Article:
Donating the plasma component of your blood is similar to a blood donation. Whole blood is drawn from your arm, then filtered through plasmapheresis, which involves separating out the plasma. The red blood cells and other cellular components are then returned to your body along with a solution to help replace the removed plasma. It's helpful to know how to prepare your body for plasma donation and how to help replace the protein in your blood to help with recovery.
Plasma Contains Protein
Red blood cells, white blood cells and platelets are the components in your blood plasma. Plasma is 90 percent water and contains more than 500 proteins. There are two main types of proteins in your plasma. Albumin serves an important role as a carrier for hormones, vitamins and glucose and aids in fat metabolism and binding fatty acids. Globulin protein helps with blood clotting and other vital functions in addition to supporting the immune system.
Read More: What Proteins Are in Blood Plasma?
- Red blood cells, white blood cells and platelets are the components in your blood plasma.
- Globulin protein helps with blood clotting and other vital functions in addition to supporting the immune system.
Pack on Protein Before Donating
How to Counteract Feeling Tired After You Donate Plasma
- Shrimp :
Pump Up the Iron
- Breakfast cereals (iron-enriched)
Avoid Fatty Foods
Smoking Before Donating Blood
Foods containing excessive fat, such as:
- French fries
- potato chips
- burgers or sweets
- should be avoided the day before
- the day of your donation
Keep Yourself Hydrated
Skip that glass of red wine or alcohol the day before or after donating. Drink 6 to 8 cups of water or juice the night before and the day of your donation. Hydrating your body will shorten the time it will take to replenish itself.
Read More: How Much Water Should an Active Adult Drink?
- Skip that glass of red wine or alcohol the day before or after donating.
- Drink 6 to 8 cups of water or juice the night before and the day of your donation.
Eating the Day Of
Not more than three hours before you're scheduled to donate, eat a meal rich in protein and iron including the foods listed above 4. Do not overeat. Just consume a healthy portion of protein, such as lean meat, along with complex carbohydrates prior to your session — you'll make it easier to replace proteins after the loss associated with donating plasma.
After Donating Plasma
Don’t smoke for 30 minutes or drink alcohol or caffeine for at least four hours after donating plasma 14. It's also advisable to avoid hard or prolonged exercise after your plasma donation. You should drink plenty of water and consume meals rich in protein and iron to restore the plasma blood levels. If you plan to participate in plasma donation on a regular basis, be sure to eat the recommended daily amount of protein and maintain your iron levels. It takes 48 hours for your body to replace plasma. According to The Blood Connection, you need to wait 28 days before you can donate again 7.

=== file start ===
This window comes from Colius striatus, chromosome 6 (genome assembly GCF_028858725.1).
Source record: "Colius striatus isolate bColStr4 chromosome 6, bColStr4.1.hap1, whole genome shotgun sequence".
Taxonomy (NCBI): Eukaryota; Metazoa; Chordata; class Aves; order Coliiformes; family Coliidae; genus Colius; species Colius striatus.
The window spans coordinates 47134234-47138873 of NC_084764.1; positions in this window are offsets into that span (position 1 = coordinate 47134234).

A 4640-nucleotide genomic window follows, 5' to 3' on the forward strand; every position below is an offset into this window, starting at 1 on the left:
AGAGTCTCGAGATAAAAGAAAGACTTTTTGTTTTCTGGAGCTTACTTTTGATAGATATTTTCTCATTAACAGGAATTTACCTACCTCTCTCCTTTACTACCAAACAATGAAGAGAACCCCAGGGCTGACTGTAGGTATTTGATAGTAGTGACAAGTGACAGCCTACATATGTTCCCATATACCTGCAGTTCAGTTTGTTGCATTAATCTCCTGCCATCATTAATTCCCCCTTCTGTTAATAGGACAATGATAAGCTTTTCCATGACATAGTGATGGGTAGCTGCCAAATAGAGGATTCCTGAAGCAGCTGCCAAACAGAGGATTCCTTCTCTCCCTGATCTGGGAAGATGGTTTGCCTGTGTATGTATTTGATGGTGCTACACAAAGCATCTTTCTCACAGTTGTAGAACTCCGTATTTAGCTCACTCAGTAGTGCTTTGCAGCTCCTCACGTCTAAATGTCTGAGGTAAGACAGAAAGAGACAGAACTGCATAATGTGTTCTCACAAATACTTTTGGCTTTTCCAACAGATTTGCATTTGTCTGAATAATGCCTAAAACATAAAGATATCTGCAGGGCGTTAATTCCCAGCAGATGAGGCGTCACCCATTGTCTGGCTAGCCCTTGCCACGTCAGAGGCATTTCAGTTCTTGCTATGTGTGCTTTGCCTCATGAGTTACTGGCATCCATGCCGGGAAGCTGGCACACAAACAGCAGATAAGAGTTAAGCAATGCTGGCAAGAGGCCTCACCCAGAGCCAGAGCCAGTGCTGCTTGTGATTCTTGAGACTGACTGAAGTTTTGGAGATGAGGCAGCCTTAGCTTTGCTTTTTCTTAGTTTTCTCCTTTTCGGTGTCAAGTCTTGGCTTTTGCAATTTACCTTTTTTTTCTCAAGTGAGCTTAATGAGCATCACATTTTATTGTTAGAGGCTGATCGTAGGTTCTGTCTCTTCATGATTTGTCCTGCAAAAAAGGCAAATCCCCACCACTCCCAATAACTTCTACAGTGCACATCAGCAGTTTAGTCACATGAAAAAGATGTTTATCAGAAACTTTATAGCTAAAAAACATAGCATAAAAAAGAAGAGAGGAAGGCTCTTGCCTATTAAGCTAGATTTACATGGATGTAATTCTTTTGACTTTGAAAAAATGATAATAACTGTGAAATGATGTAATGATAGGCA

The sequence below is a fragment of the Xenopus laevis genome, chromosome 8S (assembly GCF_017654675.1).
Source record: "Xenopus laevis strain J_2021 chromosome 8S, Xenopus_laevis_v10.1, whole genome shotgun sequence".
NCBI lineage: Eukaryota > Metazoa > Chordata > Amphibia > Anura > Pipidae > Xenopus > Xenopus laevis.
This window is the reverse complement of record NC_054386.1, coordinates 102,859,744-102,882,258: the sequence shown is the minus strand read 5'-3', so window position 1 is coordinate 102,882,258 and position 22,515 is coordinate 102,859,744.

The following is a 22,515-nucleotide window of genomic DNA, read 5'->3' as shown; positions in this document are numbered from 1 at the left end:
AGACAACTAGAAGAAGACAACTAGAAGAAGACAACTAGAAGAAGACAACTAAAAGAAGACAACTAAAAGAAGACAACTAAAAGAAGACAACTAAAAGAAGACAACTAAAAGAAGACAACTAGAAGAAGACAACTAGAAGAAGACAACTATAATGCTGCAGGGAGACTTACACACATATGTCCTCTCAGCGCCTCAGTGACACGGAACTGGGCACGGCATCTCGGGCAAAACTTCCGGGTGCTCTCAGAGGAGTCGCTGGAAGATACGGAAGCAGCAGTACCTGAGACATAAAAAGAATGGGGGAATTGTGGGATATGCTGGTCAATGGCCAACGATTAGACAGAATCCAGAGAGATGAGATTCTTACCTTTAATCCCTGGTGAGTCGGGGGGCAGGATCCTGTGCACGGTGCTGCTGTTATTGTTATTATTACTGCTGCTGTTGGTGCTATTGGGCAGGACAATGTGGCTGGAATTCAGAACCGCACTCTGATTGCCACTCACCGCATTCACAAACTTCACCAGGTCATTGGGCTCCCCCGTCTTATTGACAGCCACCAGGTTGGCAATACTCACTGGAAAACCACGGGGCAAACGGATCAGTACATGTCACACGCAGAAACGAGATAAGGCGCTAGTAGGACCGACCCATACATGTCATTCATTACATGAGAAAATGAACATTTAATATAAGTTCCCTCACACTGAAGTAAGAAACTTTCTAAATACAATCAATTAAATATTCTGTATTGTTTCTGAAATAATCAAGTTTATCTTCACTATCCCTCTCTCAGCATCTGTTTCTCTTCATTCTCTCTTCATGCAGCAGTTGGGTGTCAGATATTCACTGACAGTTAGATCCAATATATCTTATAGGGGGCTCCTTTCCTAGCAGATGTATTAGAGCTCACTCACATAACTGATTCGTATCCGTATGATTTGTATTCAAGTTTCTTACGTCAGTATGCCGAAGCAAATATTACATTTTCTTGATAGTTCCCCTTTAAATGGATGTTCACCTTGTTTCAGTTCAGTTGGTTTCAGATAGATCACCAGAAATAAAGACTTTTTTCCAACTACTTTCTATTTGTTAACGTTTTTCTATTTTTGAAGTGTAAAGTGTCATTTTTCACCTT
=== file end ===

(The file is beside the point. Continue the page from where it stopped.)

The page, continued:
Factors That May Prevent Donation
- having a history of hepatitis or HIV
- getting a tattoo or piercing within the past year
- being under the minimum weight of 110 pounds (there is no maximum weight limit)
- being younger than 18 or older than 65
- having a history of cancer
- taking certain medications, such as antiplatelet agents, anticoagulants, acne medications or insulin
- having recently ingested drugs or alcohol
- eating fatty foods within the past 24 hours :
How to Counteract Feeling Tired After You Donate Plasma
Smoking Before Donating Blood
Protein Before Bed for Weight Loss
How to Increase Protein Levels In Your Blood
A 28-Day Meal Plan
Giving Blood & Weight Loss
Reasons Why You Cannot Donate Plasma
Running After Giving Blood
How to Reduce Arm Pain After Donating Plasma
How to Grow Hair Fast on a Bald Patch on Your Head
- Donating Plasma: Donor Frequently Asked Questions
- Clinical Methods: The History, Physical, and Laboratory Examinations. 3rd edition: Chapter 101-Serum Albumin and Globulin
- Dietary Guidelines 2015-2020: Daily Nutritional Goals for Age-Sex Groups Based on Dietary Reference Intakes and Dietary Guidelines Recommendations
- OctaPharma Plasma: Health and Nutrition Tips
- Versiti: Medication Deferral List
- BPL Plasma: New Donors: Donation Eligibility
- The Blood Connection: Common Questions
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- USFDA. Coronavirus (COVID-19) update: Daily roundup, March 24, 2020. Updated March 24, 2020.
- Mount Sinai. Mount Sinai to begin the transfer of COVID-19 antibodies into critically ill patients. Updated March 24, 2020.
- Michigan State University. National COVID-19 Convalescent Plasma Project.
- USFDA. Recommendations for investigational COVID-19 convalescent plasma. Updated April 13, 2020.
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- Olek MJ, Howard J. Treatment of Acute Exacerbations of Multiple Sclerosis in Adults. Updated October 9, 2018.
- Panayiota P, Ben-Hur T, Adi Vaknin D, Oded A, Dimitrios K. Clinical Efficacy of Plasma-Exchange in Patients With Progressive Forms of Multiple Sclerosis and NMO-Spectrum Disease. Journal of Multiple Sclerosis. 2016;3:181. doi:10.4172/2376-0389.1000181.
- Schwartz J, Padmanabhan A, Aqui N, et al. Guidelines on the Use of Therapeutic Apheresis in Clinical Practice-Evidence-Based Approach from the Writing Committee of the American Society for Apheresis: The Seventh Special Issue. Journal of Clinical Apheresis. 2016;31(3):149–62. doi:10.1002/jca.21470.
Gord Kerr's professional background is primarily in business and management consulting. In 1991, Kerr started writing freelance for a small local newspaper, "The Summerland Review," and a leading sailing publication, "Cruising World Magazine." Kerr has a Bachelor of Business Administration degree from Wilfred Laurier University.